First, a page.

Prune unused Docker objects, docker system df TYPE TOTAL ACTIVE SIZE RECLAIMABLE Images 5 2 16.43 MB 11.63 MB (70%) A more detailed view can be requested using the -v, --​verbose flag: Network information is not shown because it does not consume disk space. docker-compose top · docker-compose unpause · docker-compose up. (which is why things worked before I updated docker some time ago). docker system df (another useful command I learned in my doc-reading-spree) verified that most of my disk space was used up by volumes. So I ran docker system prune --volumes, confirmed that I want to remove all that stuff, and, well, docker removed all that stuff.


Docker prune by default does not remove volumes,

you can try something like

docker volume prune -f

Docker image eating up my disk space that is not used by docker , To remove all images which are not used by existing containers, use the -a flag: $ docker You can limit which images are pruned using filtering expressions with the --filter flag. A stopped container's writable layers still take up disk space. You’ve been using Docker for quite a while now and it looks like it’s eating your entire disk space. Wasn’t docker supposed to be fixing all my problems?Luckily there is a solution that arrived in Docker 1.13 and with a couple of simple commands to get an overview on your entire Docker environment and clean it all up.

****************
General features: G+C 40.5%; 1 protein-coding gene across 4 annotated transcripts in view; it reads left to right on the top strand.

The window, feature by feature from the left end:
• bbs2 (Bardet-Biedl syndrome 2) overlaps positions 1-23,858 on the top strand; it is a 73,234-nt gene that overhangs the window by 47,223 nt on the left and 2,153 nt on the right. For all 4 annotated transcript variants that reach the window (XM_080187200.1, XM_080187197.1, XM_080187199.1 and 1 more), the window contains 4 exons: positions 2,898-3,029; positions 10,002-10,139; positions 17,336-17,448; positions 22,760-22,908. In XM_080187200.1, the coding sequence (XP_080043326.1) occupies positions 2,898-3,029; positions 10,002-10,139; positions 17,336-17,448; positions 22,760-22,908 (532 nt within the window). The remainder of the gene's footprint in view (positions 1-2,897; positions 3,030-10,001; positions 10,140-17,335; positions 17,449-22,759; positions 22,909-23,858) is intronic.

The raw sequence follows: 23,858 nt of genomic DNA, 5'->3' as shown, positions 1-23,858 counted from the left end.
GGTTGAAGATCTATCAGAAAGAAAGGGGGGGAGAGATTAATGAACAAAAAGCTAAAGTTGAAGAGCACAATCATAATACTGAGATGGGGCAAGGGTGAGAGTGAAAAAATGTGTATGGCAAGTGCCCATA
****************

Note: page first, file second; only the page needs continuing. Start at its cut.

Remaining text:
Docker Tips: Clean Up Your Local Machine, I have setup docker and I have used completely different block device to store docker's system data: [root@blink1 /]# cat /etc/sysconfig/docker  Docker is a great tool to create isolated micro services and environments. However, over time the number of intermediate image layers, size of log files used by the containers and volumes increases which can take up considerable disk space. Besides, dangling images and stopped containers which we do not use anymore are not automatically removed.


How to keep your docker installation clean?, We will look at how Docker uses the disk space of the host machine by the image build process (only if using BuildKit, available from Docker 18.09). In other words, as it's not in use by Docker, it can be given back to the  A work-around of sorts is to give Docker its own volume to write to ("When Docker eats up you disk space"). This doesn't actually stop it from eating space, just from taking down other parts of your system after it does. My solution was to uninstall docker, then delete all its files, then reinstall:


But keeping your system running clean, tidy and up-to-date is about Now when you know how to monitor the disk space used by docker, it's time to learn how to free the reclaimable memory. Docker networks are the least memory consuming components all volumes not used by at least one container A Docker image is a file, comprised of multiple layers, that is used to execute code in a Docker container. An image is essentially built from the instructions for a complete and executable version of an application, which relies on the host OS kernel. When the Docker user runs an image, it can become one or multiple instances of that container.